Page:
Friday, March 25, 2011

TV Drama - US or UK??

As you know I do love a bit of TV. My all time favourite TV series is The West Wing but I've recently delved back in to my previous love of SF with a Battlestar Galactica marathon. I've always loved science fiction TV, from Blakes 7 and Star Trek back in my
youth, through ST:NG and Deep Space Nine. I kind of drifted away from SF round about Star Trek: Voyager, though I have dipped in and out of that too. I picked up on Stargate Universe, because I like Robert Carlyle, though I'd never watched any of its previous incarnations. I'm currently eagerly awaiting its return from a mid-season break. (Why does US TV do that - it drives me nuts). I'd been hearing good things about the new series of BG though and succumbed to a great deal on the complete boxset. There's really not much better than a good, well structured, well-written, TV series that doesn't feel the need to talk down to its audience. Geek TV and knitting go so well together too. I did almost all my Christmas knitting on my days off while watching Starbuck fall apart on BG. This is why I prefer a DVD boxset of a series - I can watch as many as I like back-to-back without having to wait for the TV schedulers to provide my fix.

I do like American TV. I know we usually only see the best of it over here, but
they do produce some great stuff. I am already in love with Sky Atlantic. Totally the best thing on TV at the moment - Treme. A series about New Orleans, set in the area called Treme where lots of musicians lived pre-Katrina, and following a group of people trying to put their lives back together in the wake of the hurricane. I love it. It's fantastically well-scripted, but even if it wasn't, the music is wonderful. It makes my week. The boxset of this will be available soon so I can heartily recommend it, and a second season has already been commissioned.

British TV is not doing quite so well for me at the moment. I had reasonably high
hopes for Outcasts, the BBC's first foray into SF for quite a while, and I could see what they were trying to do with it. Definitely aiming for the BG audience and with Jamie Bamber in the first episode. But ultimately it was a disappointment. It had that old BBC need to pander to the audience and explain things that really we had already understood. If you're aiming an SF series at people who are already literate in that genre then it's really not necessary to state the obvious at every turn. It used a lot of the same themes that BG used - escape from a doomed planet, the sense of history repeating itself, a humanoid appearing people in conflict with humans. But the handling of these issues was very ham-fisted. Some of the acting was distinctly ropey too, which didn't help. Anyway, no-one watched it, it got swiftly shuffled off to a late slot on BBC2 and has now been cancelled.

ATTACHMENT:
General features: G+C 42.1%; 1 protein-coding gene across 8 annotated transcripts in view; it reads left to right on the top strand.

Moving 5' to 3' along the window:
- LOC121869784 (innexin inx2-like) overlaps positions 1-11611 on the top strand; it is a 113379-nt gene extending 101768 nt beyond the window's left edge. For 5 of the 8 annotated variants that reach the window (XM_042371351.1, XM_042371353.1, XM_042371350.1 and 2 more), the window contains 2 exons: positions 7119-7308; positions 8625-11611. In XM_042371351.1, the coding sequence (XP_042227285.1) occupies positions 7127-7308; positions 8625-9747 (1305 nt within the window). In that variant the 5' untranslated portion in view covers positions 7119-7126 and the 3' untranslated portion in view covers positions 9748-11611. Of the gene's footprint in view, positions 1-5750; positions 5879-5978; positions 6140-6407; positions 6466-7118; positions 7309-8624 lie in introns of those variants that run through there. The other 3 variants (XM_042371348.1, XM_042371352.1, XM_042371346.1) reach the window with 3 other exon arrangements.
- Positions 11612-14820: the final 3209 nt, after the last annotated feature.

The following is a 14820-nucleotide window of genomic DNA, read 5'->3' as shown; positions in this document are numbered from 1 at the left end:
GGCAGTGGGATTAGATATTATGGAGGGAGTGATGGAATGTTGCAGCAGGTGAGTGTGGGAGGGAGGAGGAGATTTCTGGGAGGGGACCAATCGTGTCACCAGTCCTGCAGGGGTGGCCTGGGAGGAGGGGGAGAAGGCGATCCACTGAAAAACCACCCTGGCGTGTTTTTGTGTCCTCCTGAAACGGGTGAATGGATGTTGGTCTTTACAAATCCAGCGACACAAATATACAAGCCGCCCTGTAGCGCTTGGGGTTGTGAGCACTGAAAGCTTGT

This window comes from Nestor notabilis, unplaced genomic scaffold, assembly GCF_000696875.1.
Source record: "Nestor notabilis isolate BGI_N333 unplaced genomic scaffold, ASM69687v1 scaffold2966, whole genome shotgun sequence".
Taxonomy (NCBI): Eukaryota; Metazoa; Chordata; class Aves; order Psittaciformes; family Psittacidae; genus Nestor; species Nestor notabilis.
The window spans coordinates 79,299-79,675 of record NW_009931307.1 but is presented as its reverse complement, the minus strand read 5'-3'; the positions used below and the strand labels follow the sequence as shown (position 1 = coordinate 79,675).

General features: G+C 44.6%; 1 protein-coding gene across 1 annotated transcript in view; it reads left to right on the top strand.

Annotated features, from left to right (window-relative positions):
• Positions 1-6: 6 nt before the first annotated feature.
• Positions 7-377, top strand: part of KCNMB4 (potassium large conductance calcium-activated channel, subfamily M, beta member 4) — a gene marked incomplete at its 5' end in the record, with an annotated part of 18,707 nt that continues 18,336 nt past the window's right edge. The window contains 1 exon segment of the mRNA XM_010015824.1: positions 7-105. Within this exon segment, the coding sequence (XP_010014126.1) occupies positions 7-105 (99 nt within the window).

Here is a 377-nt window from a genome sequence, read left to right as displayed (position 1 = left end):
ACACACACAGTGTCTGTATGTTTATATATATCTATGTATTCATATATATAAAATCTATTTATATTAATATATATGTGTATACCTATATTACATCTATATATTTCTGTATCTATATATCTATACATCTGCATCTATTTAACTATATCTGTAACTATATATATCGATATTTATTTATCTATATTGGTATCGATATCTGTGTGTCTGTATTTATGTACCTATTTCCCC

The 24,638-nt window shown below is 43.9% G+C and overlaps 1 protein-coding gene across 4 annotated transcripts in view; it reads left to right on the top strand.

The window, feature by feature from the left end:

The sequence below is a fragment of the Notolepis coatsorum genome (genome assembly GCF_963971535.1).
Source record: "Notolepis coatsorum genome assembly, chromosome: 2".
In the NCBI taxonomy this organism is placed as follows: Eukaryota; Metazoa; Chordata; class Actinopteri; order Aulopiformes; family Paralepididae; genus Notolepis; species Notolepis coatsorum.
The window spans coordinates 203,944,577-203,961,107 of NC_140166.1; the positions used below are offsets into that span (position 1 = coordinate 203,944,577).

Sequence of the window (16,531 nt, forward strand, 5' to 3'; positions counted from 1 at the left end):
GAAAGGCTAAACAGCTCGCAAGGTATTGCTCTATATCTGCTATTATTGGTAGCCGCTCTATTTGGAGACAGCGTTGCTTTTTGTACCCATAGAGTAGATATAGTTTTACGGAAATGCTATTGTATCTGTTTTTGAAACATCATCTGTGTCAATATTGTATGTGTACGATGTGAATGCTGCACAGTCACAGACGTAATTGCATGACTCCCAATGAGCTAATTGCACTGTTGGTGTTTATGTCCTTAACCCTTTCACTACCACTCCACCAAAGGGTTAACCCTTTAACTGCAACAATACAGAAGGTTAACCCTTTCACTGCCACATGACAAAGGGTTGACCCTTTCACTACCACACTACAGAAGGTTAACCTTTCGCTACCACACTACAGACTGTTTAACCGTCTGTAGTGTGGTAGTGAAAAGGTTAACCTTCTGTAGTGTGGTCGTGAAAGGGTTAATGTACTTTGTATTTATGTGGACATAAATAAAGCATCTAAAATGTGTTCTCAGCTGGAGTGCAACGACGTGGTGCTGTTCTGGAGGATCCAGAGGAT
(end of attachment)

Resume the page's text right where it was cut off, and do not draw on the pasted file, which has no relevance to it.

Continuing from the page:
However I can't be too hard on the Beeb because they have brought us the wonderful
The Killing - OK, so they didn't make it, and they put it on BBC4 so they haven't pushed it too hard, nor did they shout about it too much. It was people on twitter that alerted me to this series. And I was a bit dubious - it's a 20 part series, set in Copenhagen, about a murder - yes all 20 episodes, just about the one murder, and it has sub-titles because I don't speak Danish, which means I can't knit while watching. But let me tell you - it is utterly fantastic, totally gripping and if the BBC don't repeat the whole series on a more mainstream channel then they are just as much the fools I always thought they were. I have been watching this on iPlayer on my laptop (with a small screen) because I missed the first episodes and have been desperately trying to catch up, and even in that format it is fantastic. It finishes on Saturday. I can't wait.

Just one more thing to say - BBC, please do not try to make a series like The Killing. All the evidence shows that you are incapable of doing this. Here's a suggestion though. Commission more from the quality writers you already use like Steven Moffat and Mark Gatiss. How about something steampunk?

Picture of the lovely Avon from Blake's 7, still from outcasts and cast photo from The Killing, all courtesy of the BBC, still from Treme courtesy of HBO

Tuesday, March 22, 2011

Failing the 50 Page Test

I used to try and finish every book that I started but these days I am so swamped with things that must be read, should be read, are long overdue to be read and cry out to be read, that I have developed my 50 page rule.